We ran over the Scottish border back into England just above Carlisle. Time was running late. We had already abandoned any idea of visiting York this trip; there was also no time to properly visit any of the major sites along Hadrian's wall. But we figured we just might get a chance to stand on the Wall somewhere, so we asked directions and turned off the motorway and went looking.
Several miles later along a very winding, narrow, overhung-with-stone-walls-and-hedgerows byway (we hadn't seen anything yet), we arrived at the remains of a mile castle along Hadrian's Wall. We were overjoyed. It was so cool. AND, as a special bonus, we passed by the remains of Lanercost Priory -- picturesque ruins with a still-functioning Church of England parish attached. We got there just in time to pay our admission fee and roam over the ruins. It was way, way cool. And the honey-and-ginger ice cream they sell there was a treat.
The sun was setting as we girded ourselves to complete our journey into the Lake District. We arrived at Bowness on Windermere about 8:30 or so that night, and checked into Chapel House, a hostel operated by the Methodist Church of Bowness. Ah, real beds and hot showers! Room to spread wet tents! For breakfast the next morning, we finally cooked up those pork-and-apple sausages and the haggis slices we bought in Scotland. The sausages were fantastic, and the haggis t'weren't bad. (There seems to be a "vegetarian haggis" out there, though such a thing couldn't use a sheep's stomach for a skin -- probably edible plastic, I'm guessing -- which would make it a baggis, wouldn't it?)
The next morning, we left early for Scafell Pike. We had at least one crew member who wasn't feeling real well, and most of the crew slept on the way over. Which was a shame, because they missed one of the most amazing road trips I have ever undertaken. We turned up Little Langdale onto one of the minor roads across the Lake District. Roads here have NO shoulders, are only one lane wide (with the occasional wide spot designated a "passing place"). There are hairpin turns, often associated with grades of up to 30%. We drove as fast as we dared in our mini-vans through mist and drizzle. It took us an hour and a half to go maybe 25 miles.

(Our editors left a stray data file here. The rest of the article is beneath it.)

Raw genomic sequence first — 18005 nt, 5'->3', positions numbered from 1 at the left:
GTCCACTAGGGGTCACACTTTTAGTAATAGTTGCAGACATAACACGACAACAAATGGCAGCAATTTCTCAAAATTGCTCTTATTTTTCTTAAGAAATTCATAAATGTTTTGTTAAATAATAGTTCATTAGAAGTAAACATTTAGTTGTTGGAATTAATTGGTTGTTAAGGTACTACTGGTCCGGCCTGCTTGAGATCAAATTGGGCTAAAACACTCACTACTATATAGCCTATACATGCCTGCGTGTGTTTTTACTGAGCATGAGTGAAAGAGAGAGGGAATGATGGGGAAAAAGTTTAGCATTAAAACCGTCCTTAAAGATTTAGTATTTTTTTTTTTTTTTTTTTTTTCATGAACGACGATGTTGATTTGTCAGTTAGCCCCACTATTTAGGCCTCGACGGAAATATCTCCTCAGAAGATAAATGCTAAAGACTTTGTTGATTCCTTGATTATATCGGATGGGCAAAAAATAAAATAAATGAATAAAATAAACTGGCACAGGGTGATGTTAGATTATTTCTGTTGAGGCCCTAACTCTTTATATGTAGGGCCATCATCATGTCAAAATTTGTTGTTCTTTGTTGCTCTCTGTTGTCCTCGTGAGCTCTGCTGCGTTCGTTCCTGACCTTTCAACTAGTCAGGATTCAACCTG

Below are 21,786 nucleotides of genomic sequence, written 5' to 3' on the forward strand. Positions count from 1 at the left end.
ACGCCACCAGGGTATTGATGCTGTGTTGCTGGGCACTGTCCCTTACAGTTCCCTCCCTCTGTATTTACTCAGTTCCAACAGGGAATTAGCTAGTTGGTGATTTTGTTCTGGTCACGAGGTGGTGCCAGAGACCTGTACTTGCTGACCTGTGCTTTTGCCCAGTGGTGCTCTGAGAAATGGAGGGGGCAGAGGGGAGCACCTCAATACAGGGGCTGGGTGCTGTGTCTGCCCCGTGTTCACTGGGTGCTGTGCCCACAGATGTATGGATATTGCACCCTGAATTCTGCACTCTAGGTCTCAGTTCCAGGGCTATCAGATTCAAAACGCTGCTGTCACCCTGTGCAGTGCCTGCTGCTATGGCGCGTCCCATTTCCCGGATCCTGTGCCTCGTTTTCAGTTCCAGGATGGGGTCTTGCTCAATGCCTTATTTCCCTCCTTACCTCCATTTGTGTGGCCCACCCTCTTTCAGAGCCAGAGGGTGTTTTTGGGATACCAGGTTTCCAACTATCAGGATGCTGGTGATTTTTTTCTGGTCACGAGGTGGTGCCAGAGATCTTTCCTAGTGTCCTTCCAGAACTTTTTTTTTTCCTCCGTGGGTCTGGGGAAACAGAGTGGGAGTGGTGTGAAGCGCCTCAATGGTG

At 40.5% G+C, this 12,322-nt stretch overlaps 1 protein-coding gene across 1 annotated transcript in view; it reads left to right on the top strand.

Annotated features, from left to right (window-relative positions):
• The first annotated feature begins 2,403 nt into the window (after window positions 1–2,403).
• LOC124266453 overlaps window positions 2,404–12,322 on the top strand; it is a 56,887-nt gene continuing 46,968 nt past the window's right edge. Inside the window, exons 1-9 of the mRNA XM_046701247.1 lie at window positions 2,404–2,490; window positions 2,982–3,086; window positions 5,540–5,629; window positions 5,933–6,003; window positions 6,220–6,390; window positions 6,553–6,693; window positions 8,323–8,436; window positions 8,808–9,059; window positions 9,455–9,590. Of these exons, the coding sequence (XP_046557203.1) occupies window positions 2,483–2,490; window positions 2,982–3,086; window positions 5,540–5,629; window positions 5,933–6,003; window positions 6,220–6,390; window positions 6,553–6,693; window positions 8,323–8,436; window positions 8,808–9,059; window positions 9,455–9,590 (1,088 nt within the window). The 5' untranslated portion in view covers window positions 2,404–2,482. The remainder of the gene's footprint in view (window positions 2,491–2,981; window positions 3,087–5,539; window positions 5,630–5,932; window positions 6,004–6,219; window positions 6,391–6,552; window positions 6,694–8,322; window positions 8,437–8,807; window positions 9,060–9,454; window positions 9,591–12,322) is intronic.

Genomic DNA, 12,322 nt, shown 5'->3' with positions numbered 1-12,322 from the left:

Halfway over, we stopped at the site of Hardknott Castle, a Roman outpost. There was a plaque by the side of the road, but no telling the foundations of Hardknott from the various stone walls enclosing sheep. Plus it was raining and soggy, so we didn't stay long. When we got to Scafell Pike, we realized that nobody wanted to repeat the experience of Ben Nevis. We decided to return to Bowness and skip church the next morning, hoping for clearer weather. Back in Ambleside (an adjacent village to Bowness and Windermere -- the whole thing is like Gatlinburg, stuffed with tourists -- though less fake looking), we discovered that I, too, had a bent rim and flat tire. So the loch monster got one tire and the ghosts of Hardknott Castle the other. No more margin for error, now, and the trip not a third done!
We went shopping in Bowness, did laundry in Windermere, and I dropped in on the Methodist Women's garden party (moved indoors due to rain) to talk shop with the Methodist pastor and eat strawberries and cream with the ladies. Turns out Rev. Hall once pastored (via a pulpit exchange) a congregation that I also had once pastored. Truly a small world.
Sunday, June 5, we took the long way around to Scafell Pike, but launched our assault on the summit. The day was overcast, but not foul. As we reached the higher elevations, though, rain began to fall. We paused just below the final ascent because one crew member was feeling ill. We ate lunch under a dining fly and/or in the lee of a huge boulder.
Thereafter, half the crew began their descent, while the other half hiked on up to the peak, scrambling up over scree and boulders the last hundred feet or so. As the half that left early began their descent, the sun started to come out. It was a beautiful day for a hike, all in all. (See earlier post RE crew leader's constipation, which was the illness in question as it turned out.)
We left the Lake District immediately after the ascent of Scafell Pike and headed for Wales, arriving about 11:30 p.m. in Bethesda at Yr Hen Neuadd ("The Old Hall").
The people of the Lake District were wonderful, and I'd love to wander around more dales and bag some peaks. Dodging tourists is a problem, though.
Next: Among the Cymry.